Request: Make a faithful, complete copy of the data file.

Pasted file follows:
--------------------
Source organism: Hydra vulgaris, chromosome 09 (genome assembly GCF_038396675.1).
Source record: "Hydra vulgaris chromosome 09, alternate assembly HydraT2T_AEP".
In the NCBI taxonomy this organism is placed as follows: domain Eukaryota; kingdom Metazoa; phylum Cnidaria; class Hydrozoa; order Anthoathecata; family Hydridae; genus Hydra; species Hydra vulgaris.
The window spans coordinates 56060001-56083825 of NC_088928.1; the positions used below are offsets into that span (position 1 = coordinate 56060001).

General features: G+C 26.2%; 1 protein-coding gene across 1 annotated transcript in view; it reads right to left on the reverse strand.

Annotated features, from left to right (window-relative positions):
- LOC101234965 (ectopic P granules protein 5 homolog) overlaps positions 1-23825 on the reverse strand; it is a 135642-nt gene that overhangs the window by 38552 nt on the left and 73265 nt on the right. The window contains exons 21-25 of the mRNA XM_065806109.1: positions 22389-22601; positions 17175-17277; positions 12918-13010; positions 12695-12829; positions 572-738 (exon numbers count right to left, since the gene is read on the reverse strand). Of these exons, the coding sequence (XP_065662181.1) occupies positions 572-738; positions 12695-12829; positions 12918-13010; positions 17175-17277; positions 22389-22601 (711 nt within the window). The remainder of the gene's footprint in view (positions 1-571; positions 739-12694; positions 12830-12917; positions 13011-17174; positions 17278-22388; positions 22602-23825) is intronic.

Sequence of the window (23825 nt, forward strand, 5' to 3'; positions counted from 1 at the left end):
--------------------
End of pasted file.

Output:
Source organism: Hydra vulgaris, chromosome 09 (genome assembly GCF_038396675.1).
Source record: "Hydra vulgaris chromosome 09, alternate assembly HydraT2T_AEP".
In the NCBI taxonomy this organism is placed as follows: domain Eukaryota; kingdom Metazoa; phylum Cnidaria; class Hydrozoa; order Anthoathecata; family Hydridae; genus Hydra; species Hydra vulgaris.
The window spans coordinates 56060001-56083825 of NC_088928.1; the positions used below are offsets into that span (position 1 = coordinate 56060001).

General features: G+C 26.2%; 1 protein-coding gene across 1 annotated transcript in view; it reads right to left on the reverse strand.

Annotated features, from left to right (window-relative positions):
- LOC101234965 (ectopic P granules protein 5 homolog) overlaps positions 1-23825 on the reverse strand; it is a 135642-nt gene that overhangs the window by 38552 nt on the left and 73265 nt on the right. The window contains exons 21-25 of the mRNA XM_065806109.1: positions 22389-22601; positions 17175-17277; positions 12918-13010; positions 12695-12829; positions 572-738 (exon numbers count right to left, since the gene is read on the reverse strand). Of these exons, the coding sequence (XP_065662181.1) occupies positions 572-738; positions 12695-12829; positions 12918-13010; positions 17175-17277; positions 22389-22601 (711 nt within the window). The remainder of the gene's footprint in view (positions 1-571; positions 739-12694; positions 12830-12917; positions 13011-17174; positions 17278-22388; positions 22602-23825) is intronic.

Sequence of the window (23825 nt, forward strand, 5' to 3'; positions counted from 1 at the left end):